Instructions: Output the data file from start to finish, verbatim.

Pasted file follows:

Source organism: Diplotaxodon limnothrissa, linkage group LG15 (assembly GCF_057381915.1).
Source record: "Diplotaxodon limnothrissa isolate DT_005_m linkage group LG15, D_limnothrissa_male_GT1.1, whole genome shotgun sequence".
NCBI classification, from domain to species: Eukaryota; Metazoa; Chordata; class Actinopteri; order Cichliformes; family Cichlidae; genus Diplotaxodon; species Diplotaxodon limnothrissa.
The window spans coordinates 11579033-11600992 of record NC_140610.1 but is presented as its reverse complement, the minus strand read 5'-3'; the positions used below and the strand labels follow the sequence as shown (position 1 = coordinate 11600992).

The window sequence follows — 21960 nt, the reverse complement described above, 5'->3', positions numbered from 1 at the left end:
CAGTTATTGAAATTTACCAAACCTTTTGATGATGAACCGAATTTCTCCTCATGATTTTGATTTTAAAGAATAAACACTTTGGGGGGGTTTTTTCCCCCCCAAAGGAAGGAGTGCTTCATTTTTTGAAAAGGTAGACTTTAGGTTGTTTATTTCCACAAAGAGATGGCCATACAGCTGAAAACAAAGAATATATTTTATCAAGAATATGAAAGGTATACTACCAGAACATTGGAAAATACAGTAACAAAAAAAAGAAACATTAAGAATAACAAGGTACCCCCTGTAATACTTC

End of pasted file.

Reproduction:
Source organism: Diplotaxodon limnothrissa, linkage group LG15 (assembly GCF_057381915.1).
Source record: "Diplotaxodon limnothrissa isolate DT_005_m linkage group LG15, D_limnothrissa_male_GT1.1, whole genome shotgun sequence".
NCBI classification, from domain to species: Eukaryota; Metazoa; Chordata; class Actinopteri; order Cichliformes; family Cichlidae; genus Diplotaxodon; species Diplotaxodon limnothrissa.
The window spans coordinates 11579033-11600992 of record NC_140610.1 but is presented as its reverse complement, the minus strand read 5'-3'; the positions used below and the strand labels follow the sequence as shown (position 1 = coordinate 11600992).

The window sequence follows — 21960 nt, the reverse complement described above, 5'->3', positions numbered from 1 at the left end:
CAGTTATTGAAATTTACCAAACCTTTTGATGATGAACCGAATTTCTCCTCATGATTTTGATTTTAAAGAATAAACACTTTGGGGGGGTTTTTTCCCCCCCAAAGGAAGGAGTGCTTCATTTTTTGAAAAGGTAGACTTTAGGTTGTTTATTTCCACAAAGAGATGGCCATACAGCTGAAAACAAAGAATATATTTTATCAAGAATATGAAAGGTATACTACCAGAACATTGGAAAATACAGTAACAAAAAAAAGAAACATTAAGAATAACAAGGTACCCCCTGTAATACTTC